The Use of Patterns to Disguise Environmental Cues During an Anticipatory Judgment Task

in Journal of Sport and Exercise Psychology

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Joe CauserLiverpool John Moores University

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A. Mark WilliamsBrunel University London

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A number of novel manipulations to the design of playing uniforms were used to try to disguise the actions of penalty takers in soccer. Skilled and less-skilled soccer goalkeepers were required to anticipate penalty kick outcome while their opponent wore one of three different uniform designs that were intended to disguise the availability of potentially key information from the hip region. Variations of shapes/patterns were designed to conceal the actual alignment of the hips. Three occlusion points were used in the test film: −160 ms, −80 ms before, and at foot–ball contact. Skilled individuals reported higher accuracy scores than their less-skilled counterparts (p < .05). There were no performance decrements for the less-skilled group across the different uniform conditions (p > .05); however, the skilled group decreased their accuracy on the experimental conditions compared with the control (p < .05). Findings highlight the potential benefits of designing playing uniforms that facilitate disguise in sport.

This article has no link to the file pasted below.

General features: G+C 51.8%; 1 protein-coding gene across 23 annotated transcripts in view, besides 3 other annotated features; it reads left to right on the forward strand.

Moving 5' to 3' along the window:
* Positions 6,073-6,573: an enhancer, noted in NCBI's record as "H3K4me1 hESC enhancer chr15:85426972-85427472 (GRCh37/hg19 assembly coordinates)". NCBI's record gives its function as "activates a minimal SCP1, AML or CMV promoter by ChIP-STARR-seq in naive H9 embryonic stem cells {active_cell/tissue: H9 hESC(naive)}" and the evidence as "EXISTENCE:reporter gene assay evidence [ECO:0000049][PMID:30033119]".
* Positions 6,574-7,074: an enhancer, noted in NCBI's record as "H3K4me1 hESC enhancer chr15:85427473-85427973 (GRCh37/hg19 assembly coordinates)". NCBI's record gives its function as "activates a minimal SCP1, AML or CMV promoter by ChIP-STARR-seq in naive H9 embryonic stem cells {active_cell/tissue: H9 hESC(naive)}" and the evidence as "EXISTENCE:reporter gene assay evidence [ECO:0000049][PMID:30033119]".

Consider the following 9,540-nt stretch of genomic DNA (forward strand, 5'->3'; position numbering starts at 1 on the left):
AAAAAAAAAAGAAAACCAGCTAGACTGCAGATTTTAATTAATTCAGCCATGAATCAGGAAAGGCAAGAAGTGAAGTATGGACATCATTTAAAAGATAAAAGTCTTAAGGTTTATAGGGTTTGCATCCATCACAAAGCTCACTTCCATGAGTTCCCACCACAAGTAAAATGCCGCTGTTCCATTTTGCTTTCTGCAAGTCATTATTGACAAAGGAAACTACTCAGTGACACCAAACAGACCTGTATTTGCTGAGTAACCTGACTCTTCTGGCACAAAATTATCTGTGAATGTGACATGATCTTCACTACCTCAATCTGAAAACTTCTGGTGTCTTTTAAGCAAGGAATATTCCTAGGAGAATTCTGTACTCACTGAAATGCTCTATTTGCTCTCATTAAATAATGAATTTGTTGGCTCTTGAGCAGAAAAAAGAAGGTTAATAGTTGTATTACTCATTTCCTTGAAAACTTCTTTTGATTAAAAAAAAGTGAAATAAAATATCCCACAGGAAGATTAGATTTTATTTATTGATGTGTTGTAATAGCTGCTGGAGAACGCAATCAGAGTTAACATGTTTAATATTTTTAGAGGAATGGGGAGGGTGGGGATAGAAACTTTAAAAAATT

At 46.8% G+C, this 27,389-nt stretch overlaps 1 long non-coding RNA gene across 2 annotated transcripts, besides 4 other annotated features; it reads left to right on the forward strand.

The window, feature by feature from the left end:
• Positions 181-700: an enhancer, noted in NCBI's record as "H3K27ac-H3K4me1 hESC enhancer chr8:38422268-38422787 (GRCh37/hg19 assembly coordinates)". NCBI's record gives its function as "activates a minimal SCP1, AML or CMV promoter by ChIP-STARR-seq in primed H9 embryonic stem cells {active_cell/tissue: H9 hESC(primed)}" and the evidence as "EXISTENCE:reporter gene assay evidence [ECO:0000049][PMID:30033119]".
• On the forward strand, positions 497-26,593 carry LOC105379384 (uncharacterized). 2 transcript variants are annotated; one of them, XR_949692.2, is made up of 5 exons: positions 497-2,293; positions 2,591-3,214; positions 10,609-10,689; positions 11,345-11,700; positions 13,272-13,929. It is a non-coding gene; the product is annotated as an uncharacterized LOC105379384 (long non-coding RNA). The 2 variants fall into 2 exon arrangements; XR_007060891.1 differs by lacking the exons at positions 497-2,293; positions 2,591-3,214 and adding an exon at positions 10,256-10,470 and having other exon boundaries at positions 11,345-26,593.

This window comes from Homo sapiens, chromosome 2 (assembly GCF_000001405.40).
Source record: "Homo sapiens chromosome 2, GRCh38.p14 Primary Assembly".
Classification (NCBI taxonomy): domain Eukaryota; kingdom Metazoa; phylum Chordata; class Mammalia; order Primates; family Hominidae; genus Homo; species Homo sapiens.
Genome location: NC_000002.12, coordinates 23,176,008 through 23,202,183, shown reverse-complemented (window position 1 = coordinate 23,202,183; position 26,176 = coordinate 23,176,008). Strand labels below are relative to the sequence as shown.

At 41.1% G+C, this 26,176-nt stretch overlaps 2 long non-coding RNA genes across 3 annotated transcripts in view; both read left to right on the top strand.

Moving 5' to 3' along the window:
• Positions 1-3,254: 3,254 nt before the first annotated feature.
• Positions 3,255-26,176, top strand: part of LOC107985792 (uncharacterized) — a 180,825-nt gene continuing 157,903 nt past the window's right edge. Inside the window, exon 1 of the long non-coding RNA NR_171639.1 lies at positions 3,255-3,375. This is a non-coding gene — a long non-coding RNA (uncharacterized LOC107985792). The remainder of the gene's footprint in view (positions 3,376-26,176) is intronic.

Joe Causer is with the Research Institute for Sport and Exercise Sciences, Liverpool John Moores University, Liverpool, UK. A. Mark Williams is with the Department of Life Sciences, Brunel University London, UK. Address author correspondence to Joe Causer at j.causer@ljmu.ac.uk.

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